Mentions: The formation of an axon branch is strictly dependent on both actin filaments and microtubules (Figures 1A and 2; see Kalil and Dent, 2014 for an excellent review). The first step in the formation of a branch, in vivo and in vitro, is the emergence of an axonal filopodium. Filopodia are finger-like projections from the surface of cells and are supported by a bundle of polymerizing actin filaments. The regulation of filopodia formation requires multiple regulatory mechanisms (Gallo, 2013), including Rho-family GTPases which are major regulators of the actin cytoskeleton (Spillane and Gallo, 2014). However, the majority of filopodia are transient and retracted back into the axon shaft without giving rise to a branch. For a filopodium to mature into a branch it must be invaded by microtubules, which provide structural stability and also allow for the transport of organelles and proteins into the nascent branch. However, as microtubule tips are dynamic, their entry into a filopodium is insufficient to promote the maturation of the filopodium into a branch and it is generally considered that a subsequent step involving the stabilization of the microtubule within the axonal filopodium is required for branch formation. Thus, in order to understand how a branch forms, and why it forms at a specific site, it is necessary to understand how the neuron locally regulates the dynamics and organization of actin filaments and microtubules.

View Article: PubMed Central - PubMed

Affiliation: Shriners Hospitals Pediatric Research Center, Temple University School of Medicine, Department of Anatomy and Cell Biology, Philadelphia, PA, USA.

AUTOMATICALLY GENERATED EXCERPT
Please rate it.

Following NGF treatment, sites of patch formation correlate with the presence of the high affinity TrkA receptor for NGF (Ketschek and Gallo, 2010)... However, TrkA receptors are found in clusters all along the axon and not all clusters give rise to patches, indicating that mere receptor localization is not sufficient to determine where patches form... Importantly, the effects of NGF on microtubule splaying occurred maximally within 10 min of treatment and preceded the increase in the formation of actin patches and eventually branches... Thus, the splaying of axonal microtubules is one of the earliest features of the response of sensory axons as they begin to form branches following treatment with NGF... MAP1B was considered because prior studies determined that it is a negative regulator of axon branching... Analysis of the levels of microtubule associated MAP1B did not reveal any changes at sites of splaying relative to adjacent sites of the axon that did not exhibit splaying... In contrast, in the absence of NGF, MAP1B association with microtubules was high during all stages of branching... Thus, a yet to be fully elucidated mechanism downstream of NGF signaling decreases the association of MAP1B with microtubules during the early stages of branching... Insights into the possible mechanism regulating the association of MAP1B with microtubules during the early stages of branching came from investigation of the phosphorylated form of MAP1B at a glycogen synthase kinase 3β (GSK3β) site (threonine 1265)... Prior studies by other laboratories reported effects of NGF on GSK3β activity that are at face value in conflict... In our study, we used an antibody to MAP1B phosphorylated at the GSK3β site and analyzed its distribution and levels in axons through quantitative immunocytochemistry... Consistent with studies observing NGF-induced increases in MAP1B phosphorylation, we found that NGF treatment increased the net levels of phosphorylated MAP1B within the axon shaft by extending the coverage of the axon shaft exhibiting phosphorylated MAP1B... As phosphorylation of MAP1B by GSK3β is promotes microtubule tip polymerization and dynamics, these data indicate that the decreased phosphorylation of MAP1B in axonal filopodia may reflect a mechanism that contributes to the stabilization of microtubules during the early stages of branch formation... Our prior work has determined that the actin-based component of NGF-induced axon branching is dependent on NGF-induced intra-axonal protein synthesis (Spillane et al., 2012, 2013)... However, to date we have not yet found any effect of NGF on axonal microtubules which is dependent on intra-axonal proteins synthesis (Spillane et al., 2012).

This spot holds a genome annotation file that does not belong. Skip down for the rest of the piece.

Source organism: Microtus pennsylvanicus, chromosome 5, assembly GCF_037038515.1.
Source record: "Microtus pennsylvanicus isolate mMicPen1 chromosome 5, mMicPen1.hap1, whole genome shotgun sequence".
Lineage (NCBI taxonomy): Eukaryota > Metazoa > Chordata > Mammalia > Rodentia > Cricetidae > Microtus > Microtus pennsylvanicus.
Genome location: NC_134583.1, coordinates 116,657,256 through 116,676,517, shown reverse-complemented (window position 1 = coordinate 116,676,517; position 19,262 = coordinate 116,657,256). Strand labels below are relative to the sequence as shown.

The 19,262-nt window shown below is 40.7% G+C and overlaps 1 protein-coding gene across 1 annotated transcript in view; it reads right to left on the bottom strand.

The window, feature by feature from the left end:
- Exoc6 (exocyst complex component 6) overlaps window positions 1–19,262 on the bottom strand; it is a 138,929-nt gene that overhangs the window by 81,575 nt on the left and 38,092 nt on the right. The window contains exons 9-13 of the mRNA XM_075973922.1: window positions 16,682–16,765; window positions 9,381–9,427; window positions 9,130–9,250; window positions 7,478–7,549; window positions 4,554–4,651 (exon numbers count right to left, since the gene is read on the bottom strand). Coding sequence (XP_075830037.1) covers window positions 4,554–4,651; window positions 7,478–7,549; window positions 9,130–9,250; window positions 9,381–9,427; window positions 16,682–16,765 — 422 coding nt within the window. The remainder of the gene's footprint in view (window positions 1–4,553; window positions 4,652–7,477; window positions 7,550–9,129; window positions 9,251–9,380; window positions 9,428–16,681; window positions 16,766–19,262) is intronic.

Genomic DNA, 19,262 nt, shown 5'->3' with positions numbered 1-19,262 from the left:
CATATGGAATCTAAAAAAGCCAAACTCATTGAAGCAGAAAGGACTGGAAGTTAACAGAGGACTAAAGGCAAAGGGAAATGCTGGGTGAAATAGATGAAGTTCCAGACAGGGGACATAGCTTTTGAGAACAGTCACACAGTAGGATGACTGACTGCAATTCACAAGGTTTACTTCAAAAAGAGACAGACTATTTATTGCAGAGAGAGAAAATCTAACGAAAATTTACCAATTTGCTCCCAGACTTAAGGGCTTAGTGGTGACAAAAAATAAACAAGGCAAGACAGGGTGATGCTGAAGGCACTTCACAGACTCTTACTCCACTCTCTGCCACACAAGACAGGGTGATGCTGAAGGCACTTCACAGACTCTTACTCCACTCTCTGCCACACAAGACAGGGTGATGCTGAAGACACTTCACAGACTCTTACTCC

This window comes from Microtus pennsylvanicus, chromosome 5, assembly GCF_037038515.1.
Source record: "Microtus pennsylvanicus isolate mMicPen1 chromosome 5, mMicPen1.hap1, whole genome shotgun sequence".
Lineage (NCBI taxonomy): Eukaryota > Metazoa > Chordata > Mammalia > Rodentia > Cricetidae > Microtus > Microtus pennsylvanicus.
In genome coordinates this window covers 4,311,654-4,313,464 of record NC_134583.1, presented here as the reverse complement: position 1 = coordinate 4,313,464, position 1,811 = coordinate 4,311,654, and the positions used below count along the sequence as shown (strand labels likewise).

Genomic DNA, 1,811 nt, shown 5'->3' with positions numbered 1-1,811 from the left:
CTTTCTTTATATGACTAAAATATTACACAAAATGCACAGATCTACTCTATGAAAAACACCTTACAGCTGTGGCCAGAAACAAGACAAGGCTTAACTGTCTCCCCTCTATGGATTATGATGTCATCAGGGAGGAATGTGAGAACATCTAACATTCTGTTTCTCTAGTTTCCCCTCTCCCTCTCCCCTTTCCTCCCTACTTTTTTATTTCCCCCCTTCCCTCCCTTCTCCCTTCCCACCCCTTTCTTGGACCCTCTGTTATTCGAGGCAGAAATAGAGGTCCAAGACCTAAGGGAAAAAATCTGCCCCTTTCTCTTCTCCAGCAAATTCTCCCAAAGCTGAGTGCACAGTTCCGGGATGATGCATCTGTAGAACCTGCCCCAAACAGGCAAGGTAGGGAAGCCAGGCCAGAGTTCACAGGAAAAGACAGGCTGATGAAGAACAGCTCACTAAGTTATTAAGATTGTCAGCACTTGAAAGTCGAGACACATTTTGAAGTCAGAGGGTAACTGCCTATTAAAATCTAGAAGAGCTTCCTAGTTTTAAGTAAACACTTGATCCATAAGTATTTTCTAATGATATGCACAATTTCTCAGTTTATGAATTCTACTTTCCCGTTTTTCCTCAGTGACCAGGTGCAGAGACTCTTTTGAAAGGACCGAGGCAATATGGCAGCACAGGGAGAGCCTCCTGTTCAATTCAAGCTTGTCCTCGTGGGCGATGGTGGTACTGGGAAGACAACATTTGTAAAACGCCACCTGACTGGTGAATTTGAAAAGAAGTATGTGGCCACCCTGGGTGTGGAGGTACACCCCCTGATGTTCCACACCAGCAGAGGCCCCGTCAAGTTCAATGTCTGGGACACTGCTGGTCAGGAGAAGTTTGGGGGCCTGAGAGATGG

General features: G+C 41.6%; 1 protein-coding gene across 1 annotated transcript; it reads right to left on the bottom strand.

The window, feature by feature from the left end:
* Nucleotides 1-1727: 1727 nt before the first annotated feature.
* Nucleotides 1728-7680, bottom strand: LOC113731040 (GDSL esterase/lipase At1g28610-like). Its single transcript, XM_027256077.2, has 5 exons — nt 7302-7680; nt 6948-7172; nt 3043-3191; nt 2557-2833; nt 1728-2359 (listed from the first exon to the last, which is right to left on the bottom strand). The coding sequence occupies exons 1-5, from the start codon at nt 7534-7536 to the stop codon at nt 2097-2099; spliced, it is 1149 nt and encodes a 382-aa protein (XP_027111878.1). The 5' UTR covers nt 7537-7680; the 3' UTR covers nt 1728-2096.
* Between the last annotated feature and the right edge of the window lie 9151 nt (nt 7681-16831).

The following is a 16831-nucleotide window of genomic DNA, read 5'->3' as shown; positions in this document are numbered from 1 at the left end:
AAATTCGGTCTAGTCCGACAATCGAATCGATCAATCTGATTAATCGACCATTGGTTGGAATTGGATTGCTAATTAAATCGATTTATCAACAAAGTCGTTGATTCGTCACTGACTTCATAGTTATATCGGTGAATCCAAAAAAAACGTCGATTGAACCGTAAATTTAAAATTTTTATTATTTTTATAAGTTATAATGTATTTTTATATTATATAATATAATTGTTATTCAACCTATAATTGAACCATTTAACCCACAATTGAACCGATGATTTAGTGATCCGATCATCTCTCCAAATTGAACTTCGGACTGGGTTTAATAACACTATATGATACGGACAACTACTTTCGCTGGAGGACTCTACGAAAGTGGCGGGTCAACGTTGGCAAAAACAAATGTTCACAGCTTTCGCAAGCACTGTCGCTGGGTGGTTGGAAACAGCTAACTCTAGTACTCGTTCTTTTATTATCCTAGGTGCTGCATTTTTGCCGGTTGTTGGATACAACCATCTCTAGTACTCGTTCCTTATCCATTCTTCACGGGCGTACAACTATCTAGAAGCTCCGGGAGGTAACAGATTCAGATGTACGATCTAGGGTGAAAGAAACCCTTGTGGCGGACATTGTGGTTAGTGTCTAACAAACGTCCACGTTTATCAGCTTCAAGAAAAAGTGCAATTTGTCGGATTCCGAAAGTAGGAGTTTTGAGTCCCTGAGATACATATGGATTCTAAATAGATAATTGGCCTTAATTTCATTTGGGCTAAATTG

No MeSH data available.